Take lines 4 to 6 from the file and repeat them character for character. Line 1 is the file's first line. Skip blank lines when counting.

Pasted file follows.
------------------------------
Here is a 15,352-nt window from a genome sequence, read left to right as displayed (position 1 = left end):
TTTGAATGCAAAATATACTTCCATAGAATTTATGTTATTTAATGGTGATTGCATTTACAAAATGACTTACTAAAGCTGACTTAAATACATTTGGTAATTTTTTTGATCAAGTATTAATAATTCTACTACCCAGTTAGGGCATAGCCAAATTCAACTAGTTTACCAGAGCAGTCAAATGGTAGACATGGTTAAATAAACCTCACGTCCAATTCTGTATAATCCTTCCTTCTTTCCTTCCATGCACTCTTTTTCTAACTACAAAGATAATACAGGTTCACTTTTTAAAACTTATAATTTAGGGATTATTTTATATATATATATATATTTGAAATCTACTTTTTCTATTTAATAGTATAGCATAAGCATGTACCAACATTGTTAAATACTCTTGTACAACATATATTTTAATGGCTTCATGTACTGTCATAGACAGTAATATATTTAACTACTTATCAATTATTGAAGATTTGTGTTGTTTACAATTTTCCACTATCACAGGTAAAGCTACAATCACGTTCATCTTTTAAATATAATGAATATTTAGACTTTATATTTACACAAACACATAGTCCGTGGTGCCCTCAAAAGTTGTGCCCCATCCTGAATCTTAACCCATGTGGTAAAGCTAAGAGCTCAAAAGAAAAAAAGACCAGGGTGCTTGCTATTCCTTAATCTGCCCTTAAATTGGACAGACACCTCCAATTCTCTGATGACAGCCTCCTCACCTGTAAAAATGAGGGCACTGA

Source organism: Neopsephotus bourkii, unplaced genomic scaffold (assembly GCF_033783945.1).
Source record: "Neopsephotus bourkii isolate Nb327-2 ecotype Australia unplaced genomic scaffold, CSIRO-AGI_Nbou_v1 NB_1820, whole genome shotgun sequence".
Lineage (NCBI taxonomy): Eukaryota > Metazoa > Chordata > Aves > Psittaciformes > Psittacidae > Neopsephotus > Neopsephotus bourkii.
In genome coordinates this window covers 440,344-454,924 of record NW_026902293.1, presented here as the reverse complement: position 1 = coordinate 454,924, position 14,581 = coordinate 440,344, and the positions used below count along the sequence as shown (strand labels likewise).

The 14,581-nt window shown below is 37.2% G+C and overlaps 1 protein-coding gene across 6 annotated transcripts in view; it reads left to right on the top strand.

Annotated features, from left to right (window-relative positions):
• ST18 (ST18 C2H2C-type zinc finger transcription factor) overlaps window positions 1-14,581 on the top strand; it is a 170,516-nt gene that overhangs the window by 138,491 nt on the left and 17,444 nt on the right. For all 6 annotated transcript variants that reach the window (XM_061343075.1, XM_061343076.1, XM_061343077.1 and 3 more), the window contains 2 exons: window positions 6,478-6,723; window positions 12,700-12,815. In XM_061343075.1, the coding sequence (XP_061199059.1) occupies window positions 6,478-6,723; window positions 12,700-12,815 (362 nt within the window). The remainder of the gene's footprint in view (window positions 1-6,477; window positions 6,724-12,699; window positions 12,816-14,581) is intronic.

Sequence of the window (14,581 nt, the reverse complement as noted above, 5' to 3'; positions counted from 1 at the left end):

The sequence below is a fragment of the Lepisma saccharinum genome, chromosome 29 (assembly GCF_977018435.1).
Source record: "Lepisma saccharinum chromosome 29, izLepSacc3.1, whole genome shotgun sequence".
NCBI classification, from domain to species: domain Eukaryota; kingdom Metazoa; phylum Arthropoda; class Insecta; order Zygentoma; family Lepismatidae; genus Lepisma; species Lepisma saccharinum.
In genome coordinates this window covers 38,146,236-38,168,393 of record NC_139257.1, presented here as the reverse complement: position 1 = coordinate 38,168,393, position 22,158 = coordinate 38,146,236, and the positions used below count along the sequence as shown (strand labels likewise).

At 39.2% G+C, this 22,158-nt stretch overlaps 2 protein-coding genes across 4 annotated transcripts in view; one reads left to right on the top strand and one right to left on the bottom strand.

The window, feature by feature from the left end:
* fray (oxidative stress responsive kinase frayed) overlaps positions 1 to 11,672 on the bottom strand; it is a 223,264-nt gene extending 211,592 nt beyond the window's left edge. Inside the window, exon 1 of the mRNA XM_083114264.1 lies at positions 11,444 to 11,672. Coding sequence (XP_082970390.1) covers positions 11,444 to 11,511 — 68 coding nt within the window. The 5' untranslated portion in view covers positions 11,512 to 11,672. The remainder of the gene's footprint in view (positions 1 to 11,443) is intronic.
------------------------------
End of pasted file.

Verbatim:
Source record: "Neopsephotus bourkii isolate Nb327-2 ecotype Australia unplaced genomic scaffold, CSIRO-AGI_Nbou_v1 NB_1820, whole genome shotgun sequence".
Lineage (NCBI taxonomy): Eukaryota > Metazoa > Chordata > Aves > Psittaciformes > Psittacidae > Neopsephotus > Neopsephotus bourkii.
In genome coordinates this window covers 440,344-454,924 of record NW_026902293.1, presented here as the reverse complement: position 1 = coordinate 454,924, position 14,581 = coordinate 440,344, and the positions used below count along the sequence as shown (strand labels likewise).